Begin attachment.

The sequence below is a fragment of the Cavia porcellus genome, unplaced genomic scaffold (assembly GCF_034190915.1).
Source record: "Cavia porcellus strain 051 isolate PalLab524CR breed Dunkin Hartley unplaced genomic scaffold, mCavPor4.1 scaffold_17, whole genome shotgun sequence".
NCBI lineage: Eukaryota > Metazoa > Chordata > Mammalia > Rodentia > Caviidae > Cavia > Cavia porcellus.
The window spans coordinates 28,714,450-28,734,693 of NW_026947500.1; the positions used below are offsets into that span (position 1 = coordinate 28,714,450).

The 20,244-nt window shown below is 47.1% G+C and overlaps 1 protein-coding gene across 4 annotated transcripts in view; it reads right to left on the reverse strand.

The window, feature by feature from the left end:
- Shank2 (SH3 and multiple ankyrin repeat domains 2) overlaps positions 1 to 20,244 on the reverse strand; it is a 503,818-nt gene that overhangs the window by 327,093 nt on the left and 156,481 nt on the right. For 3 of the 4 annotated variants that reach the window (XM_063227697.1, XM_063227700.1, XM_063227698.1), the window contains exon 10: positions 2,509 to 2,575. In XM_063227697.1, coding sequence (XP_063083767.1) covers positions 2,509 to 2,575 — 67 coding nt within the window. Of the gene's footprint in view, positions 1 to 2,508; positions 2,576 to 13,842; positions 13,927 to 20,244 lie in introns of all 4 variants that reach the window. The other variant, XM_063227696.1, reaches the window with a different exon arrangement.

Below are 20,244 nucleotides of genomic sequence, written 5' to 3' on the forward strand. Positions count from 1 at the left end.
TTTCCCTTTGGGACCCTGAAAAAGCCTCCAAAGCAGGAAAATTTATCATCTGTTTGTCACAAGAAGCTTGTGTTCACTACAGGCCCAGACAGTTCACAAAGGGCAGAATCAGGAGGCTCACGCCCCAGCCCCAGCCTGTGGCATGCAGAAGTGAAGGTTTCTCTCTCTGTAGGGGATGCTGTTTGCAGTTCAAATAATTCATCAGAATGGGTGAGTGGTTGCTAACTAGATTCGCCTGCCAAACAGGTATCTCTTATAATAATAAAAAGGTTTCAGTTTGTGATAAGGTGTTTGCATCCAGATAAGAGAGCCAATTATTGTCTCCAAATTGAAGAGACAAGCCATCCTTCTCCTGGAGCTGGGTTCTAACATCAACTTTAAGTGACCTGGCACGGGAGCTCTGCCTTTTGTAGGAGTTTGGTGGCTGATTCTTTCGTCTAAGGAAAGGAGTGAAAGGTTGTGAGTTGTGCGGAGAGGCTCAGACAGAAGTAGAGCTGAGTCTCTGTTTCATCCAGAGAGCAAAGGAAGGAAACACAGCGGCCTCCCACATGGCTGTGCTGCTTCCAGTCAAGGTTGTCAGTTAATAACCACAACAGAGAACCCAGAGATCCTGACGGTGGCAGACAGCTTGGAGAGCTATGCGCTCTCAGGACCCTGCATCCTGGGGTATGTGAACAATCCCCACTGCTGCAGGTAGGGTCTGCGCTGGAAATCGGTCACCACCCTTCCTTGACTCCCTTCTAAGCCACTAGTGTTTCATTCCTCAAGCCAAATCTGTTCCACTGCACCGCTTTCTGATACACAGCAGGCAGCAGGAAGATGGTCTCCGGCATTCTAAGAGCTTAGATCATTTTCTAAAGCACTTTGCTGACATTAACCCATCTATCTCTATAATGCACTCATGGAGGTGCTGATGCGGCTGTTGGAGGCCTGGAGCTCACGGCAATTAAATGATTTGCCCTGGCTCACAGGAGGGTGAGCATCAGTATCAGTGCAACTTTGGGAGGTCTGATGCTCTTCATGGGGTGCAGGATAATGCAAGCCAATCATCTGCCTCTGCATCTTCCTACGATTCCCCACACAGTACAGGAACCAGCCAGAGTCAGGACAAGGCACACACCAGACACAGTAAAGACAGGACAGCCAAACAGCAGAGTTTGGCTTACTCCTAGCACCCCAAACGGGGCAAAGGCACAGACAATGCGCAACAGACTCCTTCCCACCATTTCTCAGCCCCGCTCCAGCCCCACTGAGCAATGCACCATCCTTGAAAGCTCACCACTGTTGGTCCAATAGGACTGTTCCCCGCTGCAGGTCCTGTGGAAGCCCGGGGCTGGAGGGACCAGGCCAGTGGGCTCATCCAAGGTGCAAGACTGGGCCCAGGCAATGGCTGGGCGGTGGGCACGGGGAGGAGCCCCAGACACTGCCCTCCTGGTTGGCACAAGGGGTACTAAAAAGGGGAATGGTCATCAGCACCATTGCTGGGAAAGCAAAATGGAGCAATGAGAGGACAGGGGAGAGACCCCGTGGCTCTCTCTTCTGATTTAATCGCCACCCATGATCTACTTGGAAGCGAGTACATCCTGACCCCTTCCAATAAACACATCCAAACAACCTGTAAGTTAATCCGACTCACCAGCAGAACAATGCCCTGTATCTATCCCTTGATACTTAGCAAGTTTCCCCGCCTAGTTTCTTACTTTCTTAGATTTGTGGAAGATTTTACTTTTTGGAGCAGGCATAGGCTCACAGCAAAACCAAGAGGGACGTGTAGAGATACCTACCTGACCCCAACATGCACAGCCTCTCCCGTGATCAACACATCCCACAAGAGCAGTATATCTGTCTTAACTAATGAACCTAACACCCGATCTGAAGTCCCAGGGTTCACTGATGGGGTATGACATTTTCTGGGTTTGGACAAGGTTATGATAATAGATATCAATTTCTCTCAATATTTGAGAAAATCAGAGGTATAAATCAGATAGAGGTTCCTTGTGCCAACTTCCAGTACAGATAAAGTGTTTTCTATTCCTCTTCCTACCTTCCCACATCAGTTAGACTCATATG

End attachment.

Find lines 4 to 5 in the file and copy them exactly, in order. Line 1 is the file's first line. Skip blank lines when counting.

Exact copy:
The window spans coordinates 28,714,450-28,734,693 of NW_026947500.1; the positions used below are offsets into that span (position 1 = coordinate 28,714,450).

The 20,244-nt window shown below is 47.1% G+C and overlaps 1 protein-coding gene across 4 annotated transcripts in view; it reads right to left on the reverse strand.